The Increasing Importance of
High-Quality Primary Source Verification
By: Mary Reichert, CPA and 
Susan Prior, CHC  

Lack of proper credentialing can negatively impact patient care, decrease revenue and raise compliance concerns.

As efforts to boost program integrity are increased, Medicare is clamping
down on physicians without proper credentials or who have sanctions
against them. A week does not go by without reading about a health  care facility or provider that is being charged with Medicare fraud.  Some commercial payers are considering stricter guidelines applicable  to those providers with hefty malpractice settlements. These actions by  government and commercial payers are all about enforcing credentialing  standards. Healthcare facilities and medical practices must have reliable  processes in place that will capture providers and their staff who are not  properly credentialed.

As the healthcare industry is transforming how it delivers patient care  and how it gets paid for delivering the care, the chances of errors in the  credentialing process rise. Errors occur when practitioners are practicing  at multiple organizations and also when there is a failure to:
  • continuously monitor sanctions and licensure restrictions, 
  • re-verify information over time,
  • understand the many nuances in coverage requirements of insurance plans,
  • identify high-risk providers,
  • and dedicate sufficient resources to the credentialing function.
Adding to the confusion, the credentialing process varies by payer, by plan  and by state.

When providers can't bill for services rendered as a result of credentialing  failures, patient care and revenue are impacted. To maintain a consistent  cash flow, medical practices and hospitals must have an expert and  experienced credentialing staff in place with a refined and organized
work process.

Overview of Credentialing, Primary Source Verification  and the NCQA

Credentialing, also called Privileging, is the process of obtaining, verifying,  and assessing the qualifications, background, and legitimacy of the  licensure, education and training of physicians and other practitioners.  It basically is the validation that the practitioner is qualified and competent  to provide quality healthcare services and receive reimbursement for those
services. Because quality improvement and patient safety are the focus of  every healthcare organization, whether it is a hospital, ACO, FQHC or  medical practice, the only way to ensure that the information received for  credentialing purposes is accurate is to employ a process called Primary  Source Verification ("PSV").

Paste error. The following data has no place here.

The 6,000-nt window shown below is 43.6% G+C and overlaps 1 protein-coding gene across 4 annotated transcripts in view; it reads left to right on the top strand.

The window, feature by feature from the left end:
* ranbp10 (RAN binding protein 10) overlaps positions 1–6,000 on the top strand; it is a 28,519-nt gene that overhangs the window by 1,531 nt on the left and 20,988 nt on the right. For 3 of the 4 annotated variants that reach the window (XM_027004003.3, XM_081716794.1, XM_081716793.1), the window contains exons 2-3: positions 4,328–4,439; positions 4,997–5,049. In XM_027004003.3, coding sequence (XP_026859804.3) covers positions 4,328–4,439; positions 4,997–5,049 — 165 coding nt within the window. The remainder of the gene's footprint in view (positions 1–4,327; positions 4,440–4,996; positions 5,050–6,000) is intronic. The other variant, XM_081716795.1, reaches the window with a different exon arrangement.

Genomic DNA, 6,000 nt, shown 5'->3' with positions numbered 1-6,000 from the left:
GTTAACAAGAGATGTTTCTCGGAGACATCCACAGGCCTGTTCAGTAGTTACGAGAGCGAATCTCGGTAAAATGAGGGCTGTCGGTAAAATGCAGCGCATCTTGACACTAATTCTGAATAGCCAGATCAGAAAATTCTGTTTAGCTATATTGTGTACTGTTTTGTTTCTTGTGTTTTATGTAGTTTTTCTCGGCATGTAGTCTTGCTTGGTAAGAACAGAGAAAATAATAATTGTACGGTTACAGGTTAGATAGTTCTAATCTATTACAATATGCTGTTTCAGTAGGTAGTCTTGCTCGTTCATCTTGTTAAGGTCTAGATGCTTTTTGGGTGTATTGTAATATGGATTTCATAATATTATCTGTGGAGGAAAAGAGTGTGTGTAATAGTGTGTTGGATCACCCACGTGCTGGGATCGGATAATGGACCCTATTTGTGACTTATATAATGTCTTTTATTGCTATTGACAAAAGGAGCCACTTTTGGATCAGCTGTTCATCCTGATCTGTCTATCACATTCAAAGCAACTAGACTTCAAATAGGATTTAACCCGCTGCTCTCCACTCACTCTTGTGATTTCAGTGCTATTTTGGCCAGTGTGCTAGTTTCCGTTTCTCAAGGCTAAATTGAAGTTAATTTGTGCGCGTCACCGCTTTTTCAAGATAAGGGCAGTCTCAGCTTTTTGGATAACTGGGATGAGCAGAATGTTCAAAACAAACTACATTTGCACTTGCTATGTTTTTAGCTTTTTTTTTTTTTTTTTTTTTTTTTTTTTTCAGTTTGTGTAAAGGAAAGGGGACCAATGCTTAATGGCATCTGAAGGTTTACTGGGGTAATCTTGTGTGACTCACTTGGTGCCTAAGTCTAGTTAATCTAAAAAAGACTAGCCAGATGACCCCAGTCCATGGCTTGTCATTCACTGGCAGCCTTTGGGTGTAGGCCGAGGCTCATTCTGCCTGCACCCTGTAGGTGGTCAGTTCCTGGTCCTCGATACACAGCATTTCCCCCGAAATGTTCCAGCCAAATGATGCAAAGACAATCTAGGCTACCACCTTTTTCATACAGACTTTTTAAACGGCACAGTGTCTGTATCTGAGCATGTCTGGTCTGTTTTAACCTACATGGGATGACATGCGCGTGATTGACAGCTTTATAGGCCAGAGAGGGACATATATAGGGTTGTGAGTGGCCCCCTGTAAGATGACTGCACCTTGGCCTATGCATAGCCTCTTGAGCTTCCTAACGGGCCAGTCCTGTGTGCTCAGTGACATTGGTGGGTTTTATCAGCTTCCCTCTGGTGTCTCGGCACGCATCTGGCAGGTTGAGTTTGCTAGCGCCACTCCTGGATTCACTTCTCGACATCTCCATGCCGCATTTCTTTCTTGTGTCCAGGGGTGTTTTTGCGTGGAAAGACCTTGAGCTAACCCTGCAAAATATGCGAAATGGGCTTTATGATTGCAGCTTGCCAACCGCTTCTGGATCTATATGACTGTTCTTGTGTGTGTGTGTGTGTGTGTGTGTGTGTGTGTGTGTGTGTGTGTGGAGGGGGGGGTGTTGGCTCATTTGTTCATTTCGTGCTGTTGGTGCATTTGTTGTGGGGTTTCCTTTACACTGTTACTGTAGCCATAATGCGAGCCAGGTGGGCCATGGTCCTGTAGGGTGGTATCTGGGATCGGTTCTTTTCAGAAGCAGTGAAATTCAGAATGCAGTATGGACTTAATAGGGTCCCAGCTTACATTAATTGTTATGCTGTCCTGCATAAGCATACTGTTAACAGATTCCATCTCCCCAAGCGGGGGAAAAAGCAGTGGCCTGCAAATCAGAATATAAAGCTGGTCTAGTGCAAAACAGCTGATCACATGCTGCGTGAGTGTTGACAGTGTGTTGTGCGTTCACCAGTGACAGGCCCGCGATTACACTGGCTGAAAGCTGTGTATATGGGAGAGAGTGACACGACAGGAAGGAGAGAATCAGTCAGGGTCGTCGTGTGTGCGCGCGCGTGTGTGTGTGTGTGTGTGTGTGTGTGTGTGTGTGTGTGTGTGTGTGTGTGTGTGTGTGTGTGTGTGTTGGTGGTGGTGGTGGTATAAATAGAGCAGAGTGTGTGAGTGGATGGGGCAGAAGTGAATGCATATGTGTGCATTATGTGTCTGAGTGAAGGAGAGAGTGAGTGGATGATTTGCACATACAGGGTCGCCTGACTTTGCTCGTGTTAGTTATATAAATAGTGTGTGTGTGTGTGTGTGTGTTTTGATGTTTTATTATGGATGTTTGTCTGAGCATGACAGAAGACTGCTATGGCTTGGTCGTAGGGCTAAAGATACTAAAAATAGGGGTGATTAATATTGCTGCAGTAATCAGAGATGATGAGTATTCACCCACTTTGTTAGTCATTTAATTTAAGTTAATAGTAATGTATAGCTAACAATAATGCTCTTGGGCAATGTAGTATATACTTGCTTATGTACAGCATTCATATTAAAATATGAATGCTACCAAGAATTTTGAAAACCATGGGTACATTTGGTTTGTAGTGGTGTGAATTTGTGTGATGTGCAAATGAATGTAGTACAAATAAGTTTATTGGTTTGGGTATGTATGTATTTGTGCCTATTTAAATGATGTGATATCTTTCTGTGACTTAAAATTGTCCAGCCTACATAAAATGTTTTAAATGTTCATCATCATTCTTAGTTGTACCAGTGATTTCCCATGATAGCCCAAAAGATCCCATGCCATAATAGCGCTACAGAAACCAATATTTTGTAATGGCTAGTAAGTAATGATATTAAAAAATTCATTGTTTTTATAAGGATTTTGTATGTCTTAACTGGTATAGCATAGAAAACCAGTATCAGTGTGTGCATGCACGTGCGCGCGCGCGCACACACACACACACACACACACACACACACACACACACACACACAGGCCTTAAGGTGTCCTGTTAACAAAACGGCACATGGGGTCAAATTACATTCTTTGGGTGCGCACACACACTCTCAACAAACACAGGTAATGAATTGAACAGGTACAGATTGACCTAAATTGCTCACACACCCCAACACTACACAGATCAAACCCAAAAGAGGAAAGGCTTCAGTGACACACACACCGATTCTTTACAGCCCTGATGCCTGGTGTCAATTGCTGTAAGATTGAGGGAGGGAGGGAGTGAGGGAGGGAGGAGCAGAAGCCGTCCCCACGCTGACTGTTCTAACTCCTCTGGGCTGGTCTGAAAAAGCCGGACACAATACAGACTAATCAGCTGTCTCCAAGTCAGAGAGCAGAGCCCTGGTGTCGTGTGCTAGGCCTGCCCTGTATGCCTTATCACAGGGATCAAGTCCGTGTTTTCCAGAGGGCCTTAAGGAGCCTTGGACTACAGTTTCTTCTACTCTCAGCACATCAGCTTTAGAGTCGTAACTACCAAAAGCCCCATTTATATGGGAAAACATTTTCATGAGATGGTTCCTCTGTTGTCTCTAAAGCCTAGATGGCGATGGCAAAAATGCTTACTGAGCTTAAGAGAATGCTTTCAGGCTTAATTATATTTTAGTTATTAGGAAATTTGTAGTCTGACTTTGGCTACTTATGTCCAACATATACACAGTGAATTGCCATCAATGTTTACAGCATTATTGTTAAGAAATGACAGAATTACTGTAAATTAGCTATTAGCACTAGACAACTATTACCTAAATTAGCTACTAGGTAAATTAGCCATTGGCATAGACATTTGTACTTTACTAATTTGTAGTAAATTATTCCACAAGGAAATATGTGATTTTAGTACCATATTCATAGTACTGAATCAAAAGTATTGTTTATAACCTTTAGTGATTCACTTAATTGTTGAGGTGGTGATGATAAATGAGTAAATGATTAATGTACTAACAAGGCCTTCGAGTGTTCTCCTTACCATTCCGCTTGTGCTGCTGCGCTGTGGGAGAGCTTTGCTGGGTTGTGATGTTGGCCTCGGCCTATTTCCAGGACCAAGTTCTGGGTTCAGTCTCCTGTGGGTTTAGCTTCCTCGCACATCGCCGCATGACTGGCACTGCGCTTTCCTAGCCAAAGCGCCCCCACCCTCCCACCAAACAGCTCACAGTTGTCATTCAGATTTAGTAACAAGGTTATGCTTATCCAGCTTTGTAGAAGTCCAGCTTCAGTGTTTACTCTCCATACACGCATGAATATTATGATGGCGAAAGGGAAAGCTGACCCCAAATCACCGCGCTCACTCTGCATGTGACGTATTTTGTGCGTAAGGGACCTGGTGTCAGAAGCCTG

PSV is verification from the original source of a specific credential  (education, training, and licensure) in order to validate the accuracy of the  qualifications of an individual practitioner. Such a level of verification is  time-intensive and also requires continuous monitoring as a sanction or  some other issue can occur at any time.

For example, the risk of not realizing that a disqualifying incident has  occurred can be greater when a provider is working for multiple  organizations. The practitioner may have a malpractice claim or settlement  that involves another organization resulting in an Office of Inspector
General ("OIG") exclusion or removal from a payer panel. The only way a  credentialing process would identify this incident in a timely manner would  be to continually monitor this provider's credentialing data and information.  If such an incident is missed and this provider continues seeing and treating  patients, quality patient care and reimbursement may be in jeopardy.

Because health plans use the National Committee of Quality Assurance  ("NCQA") credentialing standards when contracting with practitioners and  facilities, it is advantageous to use credentialing services that are also  certified by NCQA. NCQA requires that the credentialing process verify the  practitioner's claimed qualifications against the primary sources, such as
ensuring the practitioner is licensed to practice medicine; validating  his/her education and training (including board certification), work history,  history of professional liability claims; and ensuring the provider is licensed  by the Drug Enforcement Agency ("DEA"). Also, NCQA requests that health  plans re-credential practitioners at least every three years and requires  frequent monitoring of provider sanctions and complaints in between the  re-credentialing cycle.